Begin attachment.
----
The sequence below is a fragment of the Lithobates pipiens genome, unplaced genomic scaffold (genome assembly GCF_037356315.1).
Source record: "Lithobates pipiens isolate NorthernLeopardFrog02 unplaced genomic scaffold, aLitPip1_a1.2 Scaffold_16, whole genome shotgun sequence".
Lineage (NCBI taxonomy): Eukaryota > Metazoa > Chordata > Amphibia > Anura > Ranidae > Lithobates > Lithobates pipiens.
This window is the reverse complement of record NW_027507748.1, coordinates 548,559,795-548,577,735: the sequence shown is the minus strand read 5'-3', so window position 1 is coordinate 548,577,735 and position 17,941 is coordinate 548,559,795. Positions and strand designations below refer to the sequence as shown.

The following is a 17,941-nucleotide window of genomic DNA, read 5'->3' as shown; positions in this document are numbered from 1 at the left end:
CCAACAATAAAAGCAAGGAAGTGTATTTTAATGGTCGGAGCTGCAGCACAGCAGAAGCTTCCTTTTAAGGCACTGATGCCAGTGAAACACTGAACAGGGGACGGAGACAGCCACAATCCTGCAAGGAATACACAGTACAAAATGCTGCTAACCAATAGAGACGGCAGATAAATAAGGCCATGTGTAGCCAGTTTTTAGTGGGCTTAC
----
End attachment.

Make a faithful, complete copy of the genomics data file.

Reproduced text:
The sequence below is a fragment of the Lithobates pipiens genome, unplaced genomic scaffold (genome assembly GCF_037356315.1).
Source record: "Lithobates pipiens isolate NorthernLeopardFrog02 unplaced genomic scaffold, aLitPip1_a1.2 Scaffold_16, whole genome shotgun sequence".
Lineage (NCBI taxonomy): Eukaryota > Metazoa > Chordata > Amphibia > Anura > Ranidae > Lithobates > Lithobates pipiens.
This window is the reverse complement of record NW_027507748.1, coordinates 548,559,795-548,577,735: the sequence shown is the minus strand read 5'-3', so window position 1 is coordinate 548,577,735 and position 17,941 is coordinate 548,559,795. Positions and strand designations below refer to the sequence as shown.

The following is a 17,941-nucleotide window of genomic DNA, read 5'->3' as shown; positions in this document are numbered from 1 at the left end:
CCAACAATAAAAGCAAGGAAGTGTATTTTAATGGTCGGAGCTGCAGCACAGCAGAAGCTTCCTTTTAAGGCACTGATGCCAGTGAAACACTGAACAGGGGACGGAGACAGCCACAATCCTGCAAGGAATACACAGTACAAAATGCTGCTAACCAATAGAGACGGCAGATAAATAAGGCCATGTGTAGCCAGTTTTTAGTGGGCTTAC